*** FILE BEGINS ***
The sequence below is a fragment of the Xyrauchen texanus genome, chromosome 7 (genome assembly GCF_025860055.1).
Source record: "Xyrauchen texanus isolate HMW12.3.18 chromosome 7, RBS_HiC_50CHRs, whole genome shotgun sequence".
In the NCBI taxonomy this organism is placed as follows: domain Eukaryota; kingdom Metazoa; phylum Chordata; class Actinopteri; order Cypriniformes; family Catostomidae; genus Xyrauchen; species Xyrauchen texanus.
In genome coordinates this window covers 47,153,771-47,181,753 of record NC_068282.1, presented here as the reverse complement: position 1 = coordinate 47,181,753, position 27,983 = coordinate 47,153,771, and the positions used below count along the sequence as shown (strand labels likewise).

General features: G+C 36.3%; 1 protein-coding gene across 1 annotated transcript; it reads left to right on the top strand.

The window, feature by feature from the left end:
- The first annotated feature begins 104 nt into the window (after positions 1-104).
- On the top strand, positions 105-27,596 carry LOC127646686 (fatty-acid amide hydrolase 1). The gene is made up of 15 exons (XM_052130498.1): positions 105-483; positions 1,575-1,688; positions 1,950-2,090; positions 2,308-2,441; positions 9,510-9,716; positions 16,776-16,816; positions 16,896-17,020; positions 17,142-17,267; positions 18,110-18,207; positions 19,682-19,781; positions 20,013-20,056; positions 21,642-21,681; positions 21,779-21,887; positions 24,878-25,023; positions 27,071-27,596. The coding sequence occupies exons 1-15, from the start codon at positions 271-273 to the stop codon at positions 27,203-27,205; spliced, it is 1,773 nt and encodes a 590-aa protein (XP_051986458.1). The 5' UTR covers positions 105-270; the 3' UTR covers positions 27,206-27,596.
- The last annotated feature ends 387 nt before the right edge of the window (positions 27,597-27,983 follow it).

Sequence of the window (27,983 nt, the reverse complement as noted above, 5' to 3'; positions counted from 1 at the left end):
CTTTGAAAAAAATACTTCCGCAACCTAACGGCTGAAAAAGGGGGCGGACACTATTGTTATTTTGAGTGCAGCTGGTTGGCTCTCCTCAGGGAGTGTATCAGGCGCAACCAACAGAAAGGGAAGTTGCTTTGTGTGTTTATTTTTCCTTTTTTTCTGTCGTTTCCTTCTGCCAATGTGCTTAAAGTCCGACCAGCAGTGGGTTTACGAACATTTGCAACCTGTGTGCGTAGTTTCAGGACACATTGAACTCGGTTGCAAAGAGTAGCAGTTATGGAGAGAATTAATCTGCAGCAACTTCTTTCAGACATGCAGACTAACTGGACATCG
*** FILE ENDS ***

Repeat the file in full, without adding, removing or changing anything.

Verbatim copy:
The sequence below is a fragment of the Xyrauchen texanus genome, chromosome 7 (genome assembly GCF_025860055.1).
Source record: "Xyrauchen texanus isolate HMW12.3.18 chromosome 7, RBS_HiC_50CHRs, whole genome shotgun sequence".
In the NCBI taxonomy this organism is placed as follows: domain Eukaryota; kingdom Metazoa; phylum Chordata; class Actinopteri; order Cypriniformes; family Catostomidae; genus Xyrauchen; species Xyrauchen texanus.
In genome coordinates this window covers 47,153,771-47,181,753 of record NC_068282.1, presented here as the reverse complement: position 1 = coordinate 47,181,753, position 27,983 = coordinate 47,153,771, and the positions used below count along the sequence as shown (strand labels likewise).

General features: G+C 36.3%; 1 protein-coding gene across 1 annotated transcript; it reads left to right on the top strand.

The window, feature by feature from the left end:
- The first annotated feature begins 104 nt into the window (after positions 1-104).
- On the top strand, positions 105-27,596 carry LOC127646686 (fatty-acid amide hydrolase 1). The gene is made up of 15 exons (XM_052130498.1): positions 105-483; positions 1,575-1,688; positions 1,950-2,090; positions 2,308-2,441; positions 9,510-9,716; positions 16,776-16,816; positions 16,896-17,020; positions 17,142-17,267; positions 18,110-18,207; positions 19,682-19,781; positions 20,013-20,056; positions 21,642-21,681; positions 21,779-21,887; positions 24,878-25,023; positions 27,071-27,596. The coding sequence occupies exons 1-15, from the start codon at positions 271-273 to the stop codon at positions 27,203-27,205; spliced, it is 1,773 nt and encodes a 590-aa protein (XP_051986458.1). The 5' UTR covers positions 105-270; the 3' UTR covers positions 27,206-27,596.
- The last annotated feature ends 387 nt before the right edge of the window (positions 27,597-27,983 follow it).

Sequence of the window (27,983 nt, the reverse complement as noted above, 5' to 3'; positions counted from 1 at the left end):
CTTTGAAAAAAATACTTCCGCAACCTAACGGCTGAAAAAGGGGGCGGACACTATTGTTATTTTGAGTGCAGCTGGTTGGCTCTCCTCAGGGAGTGTATCAGGCGCAACCAACAGAAAGGGAAGTTGCTTTGTGTGTTTATTTTTCCTTTTTTTCTGTCGTTTCCTTCTGCCAATGTGCTTAAAGTCCGACCAGCAGTGGGTTTACGAACATTTGCAACCTGTGTGCGTAGTTTCAGGACACATTGAACTCGGTTGCAAAGAGTAGCAGTTATGGAGAGAATTAATCTGCAGCAACTTCTTTCAGACATGCAGACTAACTGGACATCG